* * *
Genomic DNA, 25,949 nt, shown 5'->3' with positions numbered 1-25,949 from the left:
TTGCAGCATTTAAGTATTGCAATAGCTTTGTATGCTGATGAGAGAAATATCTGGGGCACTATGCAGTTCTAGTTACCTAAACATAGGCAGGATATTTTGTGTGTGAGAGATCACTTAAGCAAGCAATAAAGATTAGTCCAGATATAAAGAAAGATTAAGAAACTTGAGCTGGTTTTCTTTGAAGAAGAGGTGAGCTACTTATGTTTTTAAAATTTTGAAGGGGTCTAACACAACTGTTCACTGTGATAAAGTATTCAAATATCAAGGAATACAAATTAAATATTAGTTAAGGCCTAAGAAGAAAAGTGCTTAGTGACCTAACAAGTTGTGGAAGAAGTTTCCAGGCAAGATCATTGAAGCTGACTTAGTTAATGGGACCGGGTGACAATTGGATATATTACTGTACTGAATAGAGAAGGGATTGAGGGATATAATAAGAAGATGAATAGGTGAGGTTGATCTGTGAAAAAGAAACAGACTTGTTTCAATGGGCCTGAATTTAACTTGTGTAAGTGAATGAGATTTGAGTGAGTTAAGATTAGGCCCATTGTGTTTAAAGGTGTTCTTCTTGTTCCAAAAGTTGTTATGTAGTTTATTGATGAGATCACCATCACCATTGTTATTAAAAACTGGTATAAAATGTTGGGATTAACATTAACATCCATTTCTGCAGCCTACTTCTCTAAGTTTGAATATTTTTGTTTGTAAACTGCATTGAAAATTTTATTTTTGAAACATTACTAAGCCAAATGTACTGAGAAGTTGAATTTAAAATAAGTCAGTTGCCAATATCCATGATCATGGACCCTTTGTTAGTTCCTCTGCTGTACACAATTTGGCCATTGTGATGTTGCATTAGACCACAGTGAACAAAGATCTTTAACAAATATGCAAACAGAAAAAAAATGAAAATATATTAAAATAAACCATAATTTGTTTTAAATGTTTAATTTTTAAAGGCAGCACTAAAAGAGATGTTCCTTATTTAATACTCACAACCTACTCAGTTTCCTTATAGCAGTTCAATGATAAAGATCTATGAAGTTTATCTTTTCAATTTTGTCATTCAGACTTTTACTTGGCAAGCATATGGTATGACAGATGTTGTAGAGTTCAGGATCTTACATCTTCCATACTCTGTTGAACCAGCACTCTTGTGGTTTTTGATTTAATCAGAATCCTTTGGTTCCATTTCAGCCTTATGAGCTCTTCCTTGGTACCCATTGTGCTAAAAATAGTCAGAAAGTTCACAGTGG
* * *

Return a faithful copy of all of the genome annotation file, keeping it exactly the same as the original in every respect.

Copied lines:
Genomic DNA, 25,949 nt, shown 5'->3' with positions numbered 1-25,949 from the left:
TTGCAGCATTTAAGTATTGCAATAGCTTTGTATGCTGATGAGAGAAATATCTGGGGCACTATGCAGTTCTAGTTACCTAAACATAGGCAGGATATTTTGTGTGTGAGAGATCACTTAAGCAAGCAATAAAGATTAGTCCAGATATAAAGAAAGATTAAGAAACTTGAGCTGGTTTTCTTTGAAGAAGAGGTGAGCTACTTATGTTTTTAAAATTTTGAAGGGGTCTAACACAACTGTTCACTGTGATAAAGTATTCAAATATCAAGGAATACAAATTAAATATTAGTTAAGGCCTAAGAAGAAAAGTGCTTAGTGACCTAACAAGTTGTGGAAGAAGTTTCCAGGCAAGATCATTGAAGCTGACTTAGTTAATGGGACCGGGTGACAATTGGATATATTACTGTACTGAATAGAGAAGGGATTGAGGGATATAATAAGAAGATGAATAGGTGAGGTTGATCTGTGAAAAAGAAACAGACTTGTTTCAATGGGCCTGAATTTAACTTGTGTAAGTGAATGAGATTTGAGTGAGTTAAGATTAGGCCCATTGTGTTTAAAGGTGTTCTTCTTGTTCCAAAAGTTGTTATGTAGTTTATTGATGAGATCACCATCACCATTGTTATTAAAAACTGGTATAAAATGTTGGGATTAACATTAACATCCATTTCTGCAGCCTACTTCTCTAAGTTTGAATATTTTTGTTTGTAAACTGCATTGAAAATTTTATTTTTGAAACATTACTAAGCCAAATGTACTGAGAAGTTGAATTTAAAATAAGTCAGTTGCCAATATCCATGATCATGGACCCTTTGTTAGTTCCTCTGCTGTACACAATTTGGCCATTGTGATGTTGCATTAGACCACAGTGAACAAAGATCTTTAACAAATATGCAAACAGAAAAAAAATGAAAATATATTAAAATAAACCATAATTTGTTTTAAATGTTTAATTTTTAAAGGCAGCACTAAAAGAGATGTTCCTTATTTAATACTCACAACCTACTCAGTTTCCTTATAGCAGTTCAATGATAAAGATCTATGAAGTTTATCTTTTCAATTTTGTCATTCAGACTTTTACTTGGCAAGCATATGGTATGACAGATGTTGTAGAGTTCAGGATCTTACATCTTCCATACTCTGTTGAACCAGCACTCTTGTGGTTTTTGATTTAATCAGAATCCTTTGGTTCCATTTCAGCCTTATGAGCTCTTCCTTGGTACCCATTGTGCTAAAAATAGTCAGAAAGTTCACAGTGG